What is First Input Delay (FID) and how to fix it?

First Input Delay (FID) is a Core Web Vitals metric defined by Google that measures the interactivity and responsiveness of web pages. When calculating a PageSpeed score for a URL, the First Input Delay (FID) value represents the time lag between the first user interaction with the page elements and when the web browser is actually able to process the user request.

When a user clicks on an interface element, such as a menu, button, or does any interaction triggering JavaScript event handlers, the web browser may still be busy doing something else, such as loading and rendering HTML, CSS, or executing scripts and not able to respond immediately to the request. Input latency creates a delay in event processing which is recorded as the FID value, determined by the time for the main thread to become fully idle.

Core Web Vitals prioritizes interactivity in the user experience (UX), which is negatively impacted by long page load times that decrease the responsiveness of page elements. Unlike other Google PageSpeed metrics, the First Input Delay (FID) value is totally reliant on field data from users. The calculation of FID requires a real user to interact with the web page directly.

What is First Input Delay (FID)?

First Input Delay (FID) is one of the three metrics that are used in the Core Web Vitals test. The other two factors are Largest Contentful Paint (LCP) and Cumulative Layout Shift (CLS). The First Input Delay (FID) value is determined by Chrome User Experience Reports representing the field data from web browsers that have accessed the page historically. Google refers to this as Real User Monitoring (RUM). The calculation of the Google PageSpeed score by Lighthouse does not explicitly include the FID field data, but provides the TTI estimate from lab data.

First Input Delay (FID) was established to measure the first impression that users receive when interacting with a web page. The metric is a primary gauge of the responsiveness of page elements and the overall usability of the interface. GUI elements like menus, buttons, checkboxes, text fields, and links may be visibly rendered to the user, but their responsiveness can be delayed as the browser downloads other HTML, CSS, and JavaScript files. FID measures this delay time. The Time To Interactive (TTI) metric is similar, but does not record any user event activity.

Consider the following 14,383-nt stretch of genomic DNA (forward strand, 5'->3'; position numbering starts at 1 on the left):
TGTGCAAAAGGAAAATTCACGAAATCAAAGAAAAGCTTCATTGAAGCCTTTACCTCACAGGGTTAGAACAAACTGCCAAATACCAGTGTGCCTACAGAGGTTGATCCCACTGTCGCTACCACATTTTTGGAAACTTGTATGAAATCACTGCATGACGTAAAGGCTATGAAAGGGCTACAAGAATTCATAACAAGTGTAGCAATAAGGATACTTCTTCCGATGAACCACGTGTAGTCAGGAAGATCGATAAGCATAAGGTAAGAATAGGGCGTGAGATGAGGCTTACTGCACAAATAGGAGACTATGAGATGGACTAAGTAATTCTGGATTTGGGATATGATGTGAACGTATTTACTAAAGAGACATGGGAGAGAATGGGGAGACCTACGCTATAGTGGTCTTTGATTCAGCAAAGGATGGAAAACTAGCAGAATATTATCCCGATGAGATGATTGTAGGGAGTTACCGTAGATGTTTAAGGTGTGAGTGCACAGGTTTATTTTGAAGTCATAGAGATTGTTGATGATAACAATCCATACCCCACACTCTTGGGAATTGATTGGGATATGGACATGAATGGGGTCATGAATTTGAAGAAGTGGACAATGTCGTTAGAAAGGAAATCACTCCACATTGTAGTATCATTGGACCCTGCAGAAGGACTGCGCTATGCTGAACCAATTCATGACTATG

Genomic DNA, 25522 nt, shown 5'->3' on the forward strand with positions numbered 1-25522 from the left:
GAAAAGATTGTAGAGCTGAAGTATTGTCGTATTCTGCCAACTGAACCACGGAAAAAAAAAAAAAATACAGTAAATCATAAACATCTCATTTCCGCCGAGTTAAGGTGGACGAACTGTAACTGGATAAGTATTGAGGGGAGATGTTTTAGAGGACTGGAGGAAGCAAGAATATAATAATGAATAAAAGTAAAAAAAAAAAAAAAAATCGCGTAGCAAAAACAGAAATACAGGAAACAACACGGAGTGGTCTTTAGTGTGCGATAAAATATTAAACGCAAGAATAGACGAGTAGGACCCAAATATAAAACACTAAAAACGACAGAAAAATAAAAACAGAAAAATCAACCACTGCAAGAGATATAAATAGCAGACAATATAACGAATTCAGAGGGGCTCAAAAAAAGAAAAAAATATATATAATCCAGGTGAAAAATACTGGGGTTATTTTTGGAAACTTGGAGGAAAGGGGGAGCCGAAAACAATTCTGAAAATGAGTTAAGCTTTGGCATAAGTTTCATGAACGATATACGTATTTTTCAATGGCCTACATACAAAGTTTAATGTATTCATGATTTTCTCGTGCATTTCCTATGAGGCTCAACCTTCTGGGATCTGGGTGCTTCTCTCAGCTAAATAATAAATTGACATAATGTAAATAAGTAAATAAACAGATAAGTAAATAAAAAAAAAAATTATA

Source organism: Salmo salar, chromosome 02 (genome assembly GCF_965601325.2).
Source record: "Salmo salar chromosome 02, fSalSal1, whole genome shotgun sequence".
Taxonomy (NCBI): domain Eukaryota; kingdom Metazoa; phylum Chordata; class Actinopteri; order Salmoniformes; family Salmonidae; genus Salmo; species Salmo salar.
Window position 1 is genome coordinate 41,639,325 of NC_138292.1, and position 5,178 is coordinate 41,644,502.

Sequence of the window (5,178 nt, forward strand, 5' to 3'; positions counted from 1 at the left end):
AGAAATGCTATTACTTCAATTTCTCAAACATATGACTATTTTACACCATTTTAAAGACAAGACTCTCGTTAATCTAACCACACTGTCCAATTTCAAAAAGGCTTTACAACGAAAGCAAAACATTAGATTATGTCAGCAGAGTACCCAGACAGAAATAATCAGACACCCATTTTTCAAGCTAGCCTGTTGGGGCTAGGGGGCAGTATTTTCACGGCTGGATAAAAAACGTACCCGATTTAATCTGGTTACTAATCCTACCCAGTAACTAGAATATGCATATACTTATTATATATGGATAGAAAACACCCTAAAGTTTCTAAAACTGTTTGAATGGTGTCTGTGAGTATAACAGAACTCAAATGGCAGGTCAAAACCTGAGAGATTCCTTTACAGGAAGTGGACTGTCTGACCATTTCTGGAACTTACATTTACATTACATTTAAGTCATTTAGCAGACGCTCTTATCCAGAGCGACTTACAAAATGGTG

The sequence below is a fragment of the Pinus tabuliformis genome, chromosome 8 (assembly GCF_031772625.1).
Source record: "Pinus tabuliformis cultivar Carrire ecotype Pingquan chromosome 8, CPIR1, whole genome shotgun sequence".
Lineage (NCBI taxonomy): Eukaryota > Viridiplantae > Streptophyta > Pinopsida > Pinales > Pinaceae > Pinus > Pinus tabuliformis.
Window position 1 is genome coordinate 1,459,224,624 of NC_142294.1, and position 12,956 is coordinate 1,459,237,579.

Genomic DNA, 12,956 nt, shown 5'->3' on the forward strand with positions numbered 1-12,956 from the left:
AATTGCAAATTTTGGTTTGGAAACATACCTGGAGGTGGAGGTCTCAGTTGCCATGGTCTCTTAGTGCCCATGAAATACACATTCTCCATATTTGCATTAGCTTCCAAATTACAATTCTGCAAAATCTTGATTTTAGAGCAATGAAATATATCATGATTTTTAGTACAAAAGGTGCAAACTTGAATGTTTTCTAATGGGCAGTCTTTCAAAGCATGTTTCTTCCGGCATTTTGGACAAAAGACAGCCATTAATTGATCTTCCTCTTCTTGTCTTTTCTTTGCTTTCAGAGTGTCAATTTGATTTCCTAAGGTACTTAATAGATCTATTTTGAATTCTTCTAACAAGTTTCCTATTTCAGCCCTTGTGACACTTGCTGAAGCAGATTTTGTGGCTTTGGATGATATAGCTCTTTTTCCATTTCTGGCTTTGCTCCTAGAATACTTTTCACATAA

The first input is defined as events from user interactions like mouse clicks, screen taps, and keyboard activity. The delay is calculated by measuring the time between the point when the first input event is recorded by the user and the main thread is fully idle or the browser is able to process the request. Note that this is the time that it takes for the browser to start processing the request, rather than the interactive response itself. In the example of the use of a dropdown menu, this is not recorded as the time required for the browser to open the dropdown, but rather the time that it takes for the browser to be able to “understand” the visitor clicked on it.

User experience (UX)

The PageSpeed score for a web page is calculated on the basis of statistical metrics that measure the perceived load speed, load responsiveness, runtime responsiveness, visual stability, and smoothness of the user experience (UX). The RAIL model divides the life cycle of a web application into the categories of response, animation, idle, and load for performance analysis. These factors allow the user experience to be standardized for assessment in SEO.